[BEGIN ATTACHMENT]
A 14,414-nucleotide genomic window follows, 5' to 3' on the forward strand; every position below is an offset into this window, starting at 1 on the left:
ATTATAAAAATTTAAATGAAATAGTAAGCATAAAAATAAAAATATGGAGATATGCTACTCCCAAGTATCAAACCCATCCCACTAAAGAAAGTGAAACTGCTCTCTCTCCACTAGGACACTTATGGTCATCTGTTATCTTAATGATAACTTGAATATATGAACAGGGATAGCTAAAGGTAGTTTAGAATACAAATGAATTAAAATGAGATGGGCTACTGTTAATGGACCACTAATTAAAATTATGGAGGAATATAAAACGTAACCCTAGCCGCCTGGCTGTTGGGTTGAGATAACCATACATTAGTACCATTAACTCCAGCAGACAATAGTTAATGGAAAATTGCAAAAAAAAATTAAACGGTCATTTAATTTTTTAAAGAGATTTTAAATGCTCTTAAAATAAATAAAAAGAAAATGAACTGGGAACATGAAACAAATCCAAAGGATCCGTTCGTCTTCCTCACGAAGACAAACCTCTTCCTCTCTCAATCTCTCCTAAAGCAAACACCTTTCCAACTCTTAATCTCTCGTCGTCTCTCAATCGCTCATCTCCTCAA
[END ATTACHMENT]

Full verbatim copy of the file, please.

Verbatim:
A 14,414-nucleotide genomic window follows, 5' to 3' on the forward strand; every position below is an offset into this window, starting at 1 on the left:
ATTATAAAAATTTAAATGAAATAGTAAGCATAAAAATAAAAATATGGAGATATGCTACTCCCAAGTATCAAACCCATCCCACTAAAGAAAGTGAAACTGCTCTCTCTCCACTAGGACACTTATGGTCATCTGTTATCTTAATGATAACTTGAATATATGAACAGGGATAGCTAAAGGTAGTTTAGAATACAAATGAATTAAAATGAGATGGGCTACTGTTAATGGACCACTAATTAAAATTATGGAGGAATATAAAACGTAACCCTAGCCGCCTGGCTGTTGGGTTGAGATAACCATACATTAGTACCATTAACTCCAGCAGACAATAGTTAATGGAAAATTGCAAAAAAAAATTAAACGGTCATTTAATTTTTTAAAGAGATTTTAAATGCTCTTAAAATAAATAAAAAGAAAATGAACTGGGAACATGAAACAAATCCAAAGGATCCGTTCGTCTTCCTCACGAAGACAAACCTCTTCCTCTCTCAATCTCTCCTAAAGCAAACACCTTTCCAACTCTTAATCTCTCGTCGTCTCTCAATCGCTCATCTCCTCAA